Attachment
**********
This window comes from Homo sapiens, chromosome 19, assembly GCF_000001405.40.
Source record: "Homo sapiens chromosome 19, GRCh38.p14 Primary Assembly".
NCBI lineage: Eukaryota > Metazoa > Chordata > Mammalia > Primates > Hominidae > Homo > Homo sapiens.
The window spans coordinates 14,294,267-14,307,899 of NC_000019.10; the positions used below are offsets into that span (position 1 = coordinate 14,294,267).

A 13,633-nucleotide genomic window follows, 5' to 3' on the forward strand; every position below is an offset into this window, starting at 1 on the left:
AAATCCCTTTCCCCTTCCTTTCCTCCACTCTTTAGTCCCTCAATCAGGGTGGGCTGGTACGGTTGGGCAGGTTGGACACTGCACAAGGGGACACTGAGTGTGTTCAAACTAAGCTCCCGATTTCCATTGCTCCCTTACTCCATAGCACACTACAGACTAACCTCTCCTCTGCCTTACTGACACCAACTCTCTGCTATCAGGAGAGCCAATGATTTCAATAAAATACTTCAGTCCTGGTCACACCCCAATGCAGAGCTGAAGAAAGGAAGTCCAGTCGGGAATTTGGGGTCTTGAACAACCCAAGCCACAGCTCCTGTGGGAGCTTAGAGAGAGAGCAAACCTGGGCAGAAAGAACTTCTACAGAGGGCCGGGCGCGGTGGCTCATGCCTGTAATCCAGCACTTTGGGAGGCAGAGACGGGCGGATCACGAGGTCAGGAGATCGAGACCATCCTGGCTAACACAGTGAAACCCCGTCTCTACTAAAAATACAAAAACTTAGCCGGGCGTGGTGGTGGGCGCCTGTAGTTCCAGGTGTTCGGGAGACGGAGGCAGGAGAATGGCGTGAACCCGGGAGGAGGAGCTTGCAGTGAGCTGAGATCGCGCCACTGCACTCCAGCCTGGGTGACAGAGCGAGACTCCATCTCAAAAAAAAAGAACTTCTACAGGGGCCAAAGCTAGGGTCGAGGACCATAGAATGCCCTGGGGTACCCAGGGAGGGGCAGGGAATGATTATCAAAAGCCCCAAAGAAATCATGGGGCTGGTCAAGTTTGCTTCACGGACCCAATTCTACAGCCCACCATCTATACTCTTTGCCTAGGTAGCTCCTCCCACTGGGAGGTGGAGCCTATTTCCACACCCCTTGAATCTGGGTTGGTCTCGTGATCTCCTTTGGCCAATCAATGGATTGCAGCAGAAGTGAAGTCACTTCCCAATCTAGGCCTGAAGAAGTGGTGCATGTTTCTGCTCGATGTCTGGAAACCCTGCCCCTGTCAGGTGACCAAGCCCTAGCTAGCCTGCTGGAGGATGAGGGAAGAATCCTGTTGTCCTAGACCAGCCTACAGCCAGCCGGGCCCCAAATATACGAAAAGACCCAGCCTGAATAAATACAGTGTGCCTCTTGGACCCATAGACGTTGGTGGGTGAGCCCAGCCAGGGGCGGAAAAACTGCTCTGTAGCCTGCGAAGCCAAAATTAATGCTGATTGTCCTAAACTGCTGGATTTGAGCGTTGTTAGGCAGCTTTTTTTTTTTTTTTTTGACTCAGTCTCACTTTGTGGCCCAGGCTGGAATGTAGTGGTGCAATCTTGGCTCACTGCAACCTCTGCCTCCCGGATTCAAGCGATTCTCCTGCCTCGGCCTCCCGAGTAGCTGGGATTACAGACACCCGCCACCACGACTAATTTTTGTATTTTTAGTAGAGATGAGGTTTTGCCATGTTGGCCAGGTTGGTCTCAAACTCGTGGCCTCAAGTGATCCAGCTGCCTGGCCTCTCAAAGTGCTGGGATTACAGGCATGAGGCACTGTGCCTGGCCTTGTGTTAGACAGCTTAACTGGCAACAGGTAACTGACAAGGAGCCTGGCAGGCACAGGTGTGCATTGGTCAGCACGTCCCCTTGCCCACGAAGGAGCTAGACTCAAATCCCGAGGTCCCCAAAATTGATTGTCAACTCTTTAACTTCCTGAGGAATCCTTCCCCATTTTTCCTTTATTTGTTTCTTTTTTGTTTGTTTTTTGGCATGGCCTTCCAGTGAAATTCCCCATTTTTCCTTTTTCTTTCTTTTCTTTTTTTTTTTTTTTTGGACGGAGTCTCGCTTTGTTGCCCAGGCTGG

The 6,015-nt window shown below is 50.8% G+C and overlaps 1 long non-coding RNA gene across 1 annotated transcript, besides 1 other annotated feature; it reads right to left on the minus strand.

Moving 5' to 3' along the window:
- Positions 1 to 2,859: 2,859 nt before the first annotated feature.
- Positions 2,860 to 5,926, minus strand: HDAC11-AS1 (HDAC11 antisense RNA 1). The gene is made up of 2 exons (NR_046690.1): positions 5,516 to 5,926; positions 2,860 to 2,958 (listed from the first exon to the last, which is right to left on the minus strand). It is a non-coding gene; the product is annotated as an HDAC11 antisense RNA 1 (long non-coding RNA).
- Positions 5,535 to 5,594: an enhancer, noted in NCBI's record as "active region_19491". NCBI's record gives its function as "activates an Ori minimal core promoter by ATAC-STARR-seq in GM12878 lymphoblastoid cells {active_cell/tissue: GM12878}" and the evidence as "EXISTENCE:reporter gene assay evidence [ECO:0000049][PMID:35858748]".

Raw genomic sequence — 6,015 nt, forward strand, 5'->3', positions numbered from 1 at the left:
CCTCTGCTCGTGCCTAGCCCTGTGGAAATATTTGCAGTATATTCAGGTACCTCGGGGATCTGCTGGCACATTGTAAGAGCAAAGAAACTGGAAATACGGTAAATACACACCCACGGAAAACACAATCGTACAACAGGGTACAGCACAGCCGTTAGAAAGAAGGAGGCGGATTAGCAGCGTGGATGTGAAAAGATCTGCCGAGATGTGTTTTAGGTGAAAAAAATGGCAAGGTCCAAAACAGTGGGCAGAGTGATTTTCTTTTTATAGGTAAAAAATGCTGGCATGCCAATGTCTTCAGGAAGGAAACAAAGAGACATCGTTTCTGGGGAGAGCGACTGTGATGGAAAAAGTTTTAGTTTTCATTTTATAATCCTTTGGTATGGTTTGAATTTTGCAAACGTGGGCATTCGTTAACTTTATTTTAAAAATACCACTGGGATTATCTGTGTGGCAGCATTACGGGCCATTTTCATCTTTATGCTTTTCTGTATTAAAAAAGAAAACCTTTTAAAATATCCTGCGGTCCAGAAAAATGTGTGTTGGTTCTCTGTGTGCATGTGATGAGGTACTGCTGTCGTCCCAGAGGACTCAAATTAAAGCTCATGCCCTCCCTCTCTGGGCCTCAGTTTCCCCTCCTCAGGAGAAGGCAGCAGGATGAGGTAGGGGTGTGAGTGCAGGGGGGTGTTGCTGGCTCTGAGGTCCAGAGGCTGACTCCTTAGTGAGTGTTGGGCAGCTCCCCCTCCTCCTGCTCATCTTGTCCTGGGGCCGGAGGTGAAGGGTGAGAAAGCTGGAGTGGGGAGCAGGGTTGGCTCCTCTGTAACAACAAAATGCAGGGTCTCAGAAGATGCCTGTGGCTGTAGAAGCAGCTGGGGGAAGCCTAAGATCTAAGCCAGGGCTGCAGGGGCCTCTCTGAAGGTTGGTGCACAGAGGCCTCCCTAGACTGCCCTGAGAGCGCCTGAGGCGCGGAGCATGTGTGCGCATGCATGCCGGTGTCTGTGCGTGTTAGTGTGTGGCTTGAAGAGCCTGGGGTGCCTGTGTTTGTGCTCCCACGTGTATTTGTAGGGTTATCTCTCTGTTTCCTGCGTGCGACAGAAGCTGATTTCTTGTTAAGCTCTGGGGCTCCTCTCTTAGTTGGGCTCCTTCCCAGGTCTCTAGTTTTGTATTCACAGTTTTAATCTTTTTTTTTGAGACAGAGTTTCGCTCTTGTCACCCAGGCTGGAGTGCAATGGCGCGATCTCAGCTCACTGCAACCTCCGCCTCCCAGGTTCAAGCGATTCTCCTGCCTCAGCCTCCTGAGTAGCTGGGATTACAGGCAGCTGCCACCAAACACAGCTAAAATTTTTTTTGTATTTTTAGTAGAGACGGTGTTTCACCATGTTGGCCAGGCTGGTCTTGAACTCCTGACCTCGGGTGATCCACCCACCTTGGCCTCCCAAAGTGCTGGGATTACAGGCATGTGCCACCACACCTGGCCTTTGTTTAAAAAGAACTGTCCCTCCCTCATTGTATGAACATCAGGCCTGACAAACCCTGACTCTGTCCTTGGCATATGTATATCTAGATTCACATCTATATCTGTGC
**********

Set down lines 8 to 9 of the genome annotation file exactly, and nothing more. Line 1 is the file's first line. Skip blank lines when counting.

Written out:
Moving 5' to 3' along the window:
- Positions 1 to 2,859: 2,859 nt before the first annotated feature.